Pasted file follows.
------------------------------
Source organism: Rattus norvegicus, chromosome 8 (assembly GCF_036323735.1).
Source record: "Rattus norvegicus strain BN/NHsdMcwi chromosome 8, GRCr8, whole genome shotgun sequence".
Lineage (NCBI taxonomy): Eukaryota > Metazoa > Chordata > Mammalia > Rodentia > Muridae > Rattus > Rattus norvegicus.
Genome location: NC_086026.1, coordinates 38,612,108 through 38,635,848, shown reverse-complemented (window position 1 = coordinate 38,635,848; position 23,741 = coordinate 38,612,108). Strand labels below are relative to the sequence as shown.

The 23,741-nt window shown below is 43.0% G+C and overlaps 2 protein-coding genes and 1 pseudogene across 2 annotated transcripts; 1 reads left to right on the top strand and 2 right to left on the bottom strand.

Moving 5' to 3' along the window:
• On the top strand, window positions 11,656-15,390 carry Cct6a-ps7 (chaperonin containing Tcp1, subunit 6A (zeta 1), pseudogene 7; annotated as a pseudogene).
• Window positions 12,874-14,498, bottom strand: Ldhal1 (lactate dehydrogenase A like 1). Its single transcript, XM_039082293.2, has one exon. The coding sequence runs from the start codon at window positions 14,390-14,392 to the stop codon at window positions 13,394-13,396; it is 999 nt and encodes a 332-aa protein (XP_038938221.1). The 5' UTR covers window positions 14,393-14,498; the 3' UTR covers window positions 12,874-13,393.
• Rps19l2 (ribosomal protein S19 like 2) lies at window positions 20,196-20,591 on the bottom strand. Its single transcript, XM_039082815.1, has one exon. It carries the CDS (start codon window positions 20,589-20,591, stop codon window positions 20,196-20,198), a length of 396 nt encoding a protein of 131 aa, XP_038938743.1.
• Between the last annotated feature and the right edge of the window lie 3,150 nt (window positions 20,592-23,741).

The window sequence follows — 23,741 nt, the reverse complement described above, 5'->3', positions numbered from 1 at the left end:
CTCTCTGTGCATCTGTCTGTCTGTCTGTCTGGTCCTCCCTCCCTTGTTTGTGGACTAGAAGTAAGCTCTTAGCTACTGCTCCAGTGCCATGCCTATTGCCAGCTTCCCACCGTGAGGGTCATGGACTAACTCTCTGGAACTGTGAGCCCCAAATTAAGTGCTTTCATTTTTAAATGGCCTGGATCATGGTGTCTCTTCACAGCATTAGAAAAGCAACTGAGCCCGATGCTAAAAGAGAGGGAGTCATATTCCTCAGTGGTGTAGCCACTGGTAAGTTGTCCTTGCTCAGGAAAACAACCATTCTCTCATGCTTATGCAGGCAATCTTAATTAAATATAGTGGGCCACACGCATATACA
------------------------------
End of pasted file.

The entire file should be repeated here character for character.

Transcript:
Source organism: Rattus norvegicus, chromosome 8 (assembly GCF_036323735.1).
Source record: "Rattus norvegicus strain BN/NHsdMcwi chromosome 8, GRCr8, whole genome shotgun sequence".
Lineage (NCBI taxonomy): Eukaryota > Metazoa > Chordata > Mammalia > Rodentia > Muridae > Rattus > Rattus norvegicus.
Genome location: NC_086026.1, coordinates 38,612,108 through 38,635,848, shown reverse-complemented (window position 1 = coordinate 38,635,848; position 23,741 = coordinate 38,612,108). Strand labels below are relative to the sequence as shown.

The 23,741-nt window shown below is 43.0% G+C and overlaps 2 protein-coding genes and 1 pseudogene across 2 annotated transcripts; 1 reads left to right on the top strand and 2 right to left on the bottom strand.

Moving 5' to 3' along the window:
• On the top strand, window positions 11,656-15,390 carry Cct6a-ps7 (chaperonin containing Tcp1, subunit 6A (zeta 1), pseudogene 7; annotated as a pseudogene).
• Window positions 12,874-14,498, bottom strand: Ldhal1 (lactate dehydrogenase A like 1). Its single transcript, XM_039082293.2, has one exon. The coding sequence runs from the start codon at window positions 14,390-14,392 to the stop codon at window positions 13,394-13,396; it is 999 nt and encodes a 332-aa protein (XP_038938221.1). The 5' UTR covers window positions 14,393-14,498; the 3' UTR covers window positions 12,874-13,393.
• Rps19l2 (ribosomal protein S19 like 2) lies at window positions 20,196-20,591 on the bottom strand. Its single transcript, XM_039082815.1, has one exon. It carries the CDS (start codon window positions 20,589-20,591, stop codon window positions 20,196-20,198), a length of 396 nt encoding a protein of 131 aa, XP_038938743.1.
• Between the last annotated feature and the right edge of the window lie 3,150 nt (window positions 20,592-23,741).

The window sequence follows — 23,741 nt, the reverse complement described above, 5'->3', positions numbered from 1 at the left end:
CTCTCTGTGCATCTGTCTGTCTGTCTGTCTGGTCCTCCCTCCCTTGTTTGTGGACTAGAAGTAAGCTCTTAGCTACTGCTCCAGTGCCATGCCTATTGCCAGCTTCCCACCGTGAGGGTCATGGACTAACTCTCTGGAACTGTGAGCCCCAAATTAAGTGCTTTCATTTTTAAATGGCCTGGATCATGGTGTCTCTTCACAGCATTAGAAAAGCAACTGAGCCCGATGCTAAAAGAGAGGGAGTCATATTCCTCAGTGGTGTAGCCACTGGTAAGTTGTCCTTGCTCAGGAAAACAACCATTCTCTCATGCTTATGCAGGCAATCTTAATTAAATATAGTGGGCCACACGCATATACA